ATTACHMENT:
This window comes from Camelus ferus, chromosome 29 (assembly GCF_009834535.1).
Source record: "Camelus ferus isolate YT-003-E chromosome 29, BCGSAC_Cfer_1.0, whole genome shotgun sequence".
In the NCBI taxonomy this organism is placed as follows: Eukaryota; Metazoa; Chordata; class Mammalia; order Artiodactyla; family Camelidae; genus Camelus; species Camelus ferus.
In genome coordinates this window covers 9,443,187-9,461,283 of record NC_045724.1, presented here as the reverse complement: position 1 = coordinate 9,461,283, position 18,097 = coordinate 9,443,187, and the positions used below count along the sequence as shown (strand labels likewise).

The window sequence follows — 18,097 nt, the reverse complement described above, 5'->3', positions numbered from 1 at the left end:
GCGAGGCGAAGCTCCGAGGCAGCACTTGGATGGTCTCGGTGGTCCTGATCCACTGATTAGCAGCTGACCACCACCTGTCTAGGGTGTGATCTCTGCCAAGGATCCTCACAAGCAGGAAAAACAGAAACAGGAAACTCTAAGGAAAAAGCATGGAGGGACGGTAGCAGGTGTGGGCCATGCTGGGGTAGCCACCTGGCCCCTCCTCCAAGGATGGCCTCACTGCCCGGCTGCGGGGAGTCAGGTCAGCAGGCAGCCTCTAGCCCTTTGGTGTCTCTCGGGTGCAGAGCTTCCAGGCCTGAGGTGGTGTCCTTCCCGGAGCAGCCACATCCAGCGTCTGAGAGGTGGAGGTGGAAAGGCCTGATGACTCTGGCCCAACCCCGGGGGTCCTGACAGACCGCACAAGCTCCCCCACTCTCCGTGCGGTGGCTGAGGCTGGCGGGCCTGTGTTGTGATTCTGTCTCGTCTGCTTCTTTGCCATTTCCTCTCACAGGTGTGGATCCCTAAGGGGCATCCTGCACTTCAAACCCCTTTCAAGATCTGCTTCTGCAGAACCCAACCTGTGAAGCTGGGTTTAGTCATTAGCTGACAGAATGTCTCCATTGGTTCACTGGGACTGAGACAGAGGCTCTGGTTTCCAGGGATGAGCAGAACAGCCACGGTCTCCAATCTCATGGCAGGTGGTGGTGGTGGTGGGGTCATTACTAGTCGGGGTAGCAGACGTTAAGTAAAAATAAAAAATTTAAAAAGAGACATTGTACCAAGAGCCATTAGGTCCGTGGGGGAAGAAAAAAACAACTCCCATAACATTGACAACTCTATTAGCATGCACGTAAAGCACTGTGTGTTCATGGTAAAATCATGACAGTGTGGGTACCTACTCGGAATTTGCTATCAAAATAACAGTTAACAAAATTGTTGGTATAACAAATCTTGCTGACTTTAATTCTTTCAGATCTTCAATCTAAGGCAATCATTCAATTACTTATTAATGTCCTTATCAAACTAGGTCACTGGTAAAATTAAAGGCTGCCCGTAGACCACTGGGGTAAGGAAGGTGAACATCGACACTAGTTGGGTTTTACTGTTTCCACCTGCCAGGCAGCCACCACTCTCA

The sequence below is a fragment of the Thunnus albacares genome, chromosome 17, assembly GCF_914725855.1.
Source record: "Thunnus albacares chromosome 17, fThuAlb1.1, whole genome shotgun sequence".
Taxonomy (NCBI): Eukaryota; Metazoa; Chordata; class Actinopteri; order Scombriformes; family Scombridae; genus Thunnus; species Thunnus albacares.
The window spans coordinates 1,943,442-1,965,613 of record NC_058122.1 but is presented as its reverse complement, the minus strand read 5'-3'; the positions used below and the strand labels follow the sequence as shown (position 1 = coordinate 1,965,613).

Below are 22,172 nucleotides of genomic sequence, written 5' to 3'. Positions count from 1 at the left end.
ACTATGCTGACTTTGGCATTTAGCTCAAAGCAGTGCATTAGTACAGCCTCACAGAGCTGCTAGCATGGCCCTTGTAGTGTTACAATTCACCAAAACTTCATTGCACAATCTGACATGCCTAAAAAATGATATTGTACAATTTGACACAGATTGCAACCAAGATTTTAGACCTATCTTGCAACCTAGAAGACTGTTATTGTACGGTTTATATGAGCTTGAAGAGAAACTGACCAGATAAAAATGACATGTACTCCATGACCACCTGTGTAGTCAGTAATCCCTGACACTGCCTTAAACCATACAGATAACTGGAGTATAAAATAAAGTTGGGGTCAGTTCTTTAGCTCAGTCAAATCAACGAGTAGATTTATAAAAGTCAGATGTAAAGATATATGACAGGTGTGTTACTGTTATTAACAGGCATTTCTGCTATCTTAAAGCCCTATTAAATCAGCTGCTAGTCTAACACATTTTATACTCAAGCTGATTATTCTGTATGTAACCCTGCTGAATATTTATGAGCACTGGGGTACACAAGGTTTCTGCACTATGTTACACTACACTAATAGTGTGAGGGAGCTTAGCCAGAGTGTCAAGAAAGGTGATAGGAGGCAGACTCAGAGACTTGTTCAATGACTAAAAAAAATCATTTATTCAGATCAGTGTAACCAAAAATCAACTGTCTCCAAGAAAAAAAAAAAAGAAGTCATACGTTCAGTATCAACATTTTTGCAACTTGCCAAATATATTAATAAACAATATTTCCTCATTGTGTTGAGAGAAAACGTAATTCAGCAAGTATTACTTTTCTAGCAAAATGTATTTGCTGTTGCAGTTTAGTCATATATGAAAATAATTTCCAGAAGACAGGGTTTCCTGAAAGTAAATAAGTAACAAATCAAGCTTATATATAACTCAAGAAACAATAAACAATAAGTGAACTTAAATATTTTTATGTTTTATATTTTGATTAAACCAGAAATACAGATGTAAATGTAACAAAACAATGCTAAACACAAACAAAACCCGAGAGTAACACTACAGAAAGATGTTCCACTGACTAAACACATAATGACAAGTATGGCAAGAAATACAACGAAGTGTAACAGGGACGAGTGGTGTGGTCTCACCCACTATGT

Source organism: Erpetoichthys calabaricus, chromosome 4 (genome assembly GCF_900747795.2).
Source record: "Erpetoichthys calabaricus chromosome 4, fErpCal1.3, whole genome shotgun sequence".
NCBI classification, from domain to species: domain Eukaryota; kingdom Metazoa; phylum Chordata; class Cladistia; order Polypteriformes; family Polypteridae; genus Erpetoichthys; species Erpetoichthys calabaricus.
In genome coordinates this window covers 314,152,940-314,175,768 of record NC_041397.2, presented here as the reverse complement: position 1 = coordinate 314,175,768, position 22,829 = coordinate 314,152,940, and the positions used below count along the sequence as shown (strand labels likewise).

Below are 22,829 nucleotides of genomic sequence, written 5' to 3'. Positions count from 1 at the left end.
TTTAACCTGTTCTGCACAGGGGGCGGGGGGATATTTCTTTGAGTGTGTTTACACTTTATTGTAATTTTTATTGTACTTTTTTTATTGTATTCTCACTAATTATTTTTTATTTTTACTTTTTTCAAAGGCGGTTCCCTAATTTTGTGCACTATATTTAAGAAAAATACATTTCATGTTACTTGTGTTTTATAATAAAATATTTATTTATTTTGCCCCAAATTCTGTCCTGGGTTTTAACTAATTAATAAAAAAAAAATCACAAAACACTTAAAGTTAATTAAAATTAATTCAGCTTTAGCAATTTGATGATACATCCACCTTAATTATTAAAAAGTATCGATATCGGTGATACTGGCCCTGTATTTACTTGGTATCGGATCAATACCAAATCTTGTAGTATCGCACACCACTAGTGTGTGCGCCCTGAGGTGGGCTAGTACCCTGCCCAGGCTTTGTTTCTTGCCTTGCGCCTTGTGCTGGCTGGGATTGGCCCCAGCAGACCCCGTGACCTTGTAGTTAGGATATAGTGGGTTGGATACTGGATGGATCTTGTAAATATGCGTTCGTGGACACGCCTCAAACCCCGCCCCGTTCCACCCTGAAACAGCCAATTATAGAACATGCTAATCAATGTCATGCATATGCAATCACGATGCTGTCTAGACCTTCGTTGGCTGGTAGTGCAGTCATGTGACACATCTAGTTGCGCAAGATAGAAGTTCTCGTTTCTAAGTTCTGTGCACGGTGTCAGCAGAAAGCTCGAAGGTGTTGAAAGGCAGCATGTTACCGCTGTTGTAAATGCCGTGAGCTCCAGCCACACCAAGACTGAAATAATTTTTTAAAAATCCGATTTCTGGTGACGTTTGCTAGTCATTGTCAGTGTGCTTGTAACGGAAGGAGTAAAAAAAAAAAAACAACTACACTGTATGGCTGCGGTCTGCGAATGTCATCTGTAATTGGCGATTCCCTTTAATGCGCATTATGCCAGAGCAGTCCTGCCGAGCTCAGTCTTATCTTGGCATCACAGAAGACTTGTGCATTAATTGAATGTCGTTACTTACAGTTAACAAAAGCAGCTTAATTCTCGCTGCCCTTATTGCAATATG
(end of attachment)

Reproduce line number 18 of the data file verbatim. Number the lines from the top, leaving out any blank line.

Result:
TTTAACCTGTTCTGCACAGGGGGCGGGGGGATATTTCTTTGAGTGTGTTTACACTTTATTGTAATTTTTATTGTACTTTTTTTATTGTATTCTCACTAATTATTTTTTATTTTTACTTTTTTCAAAGGCGGTTCCCTAATTTTGTGCACTATATTTAAGAAAAATACATTTCATGTTACTTGTGTTTTATAATAAAATATTTATTTATTTTGCCCCAAATTCTGTCCTGGGTTTTAACTAATTAATAAAAAAAAAATCACAAAACACTTAAAGTTAATTAAAATTAATTCAGCTTTAGCAATTTGATGATACATCCACCTTAATTATTAAAAAGTATCGATATCGGTGATACTGGCCCTGTATTTACTTGGTATCGGATCAATACCAAATCTTGTAGTATCGCACACCACTAGTGTGTGCGCCCTGAGGTGGGCTAGTACCCTGCCCAGGCTTTGTTTCTTGCCTTGCGCCTTGTGCTGGCTGGGATTGGCCCCAGCAGACCCCGTGACCTTGTAGTTAGGATATAGTGGGTTGGATACTGGATGGATCTTGTAAATATGCGTTCGTGGACACGCCTCAAACCCCGCCCCGTTCCACCCTGAAACAGCCAATTATAGAACATGCTAATCAATGTCATGCATATGCAATCACGATGCTGTCTAGACCTTCGTTGGCTGGTAGTGCAGTCATGTGACACATCTAGTTGCGCAAGATAGAAGTTCTCGTTTCTAAGTTCTGTGCACGGTGTCAGCAGAAAGCTCGAAGGTGTTGAAAGGCAGCATGTTACCGCTGTTGTAAATGCCGTGAGCTCCAGCCACACCAAGACTGAAATAATTTTTTAAAAATCCGATTTCTGGTGACGTTTGCTAGTCATTGTCAGTGTGCTTGTAACGGAAGGAGTAAAAAAAAAAAAACAACTACACTGTATGGCTGCGGTCTGCGAATGTCATCTGTAATTGGCGATTCCCTTTAATGCGCATTATGCCAGAGCAGTCCTGCCGAGCTCAGTCTTATCTTGGCATCACAGAAGACTTGTGCATTAATTGAATGTCGTTACTTACAGTTAACAAAAGCAGCTTAATTCTCGCTGCCCTTATTGCAATATG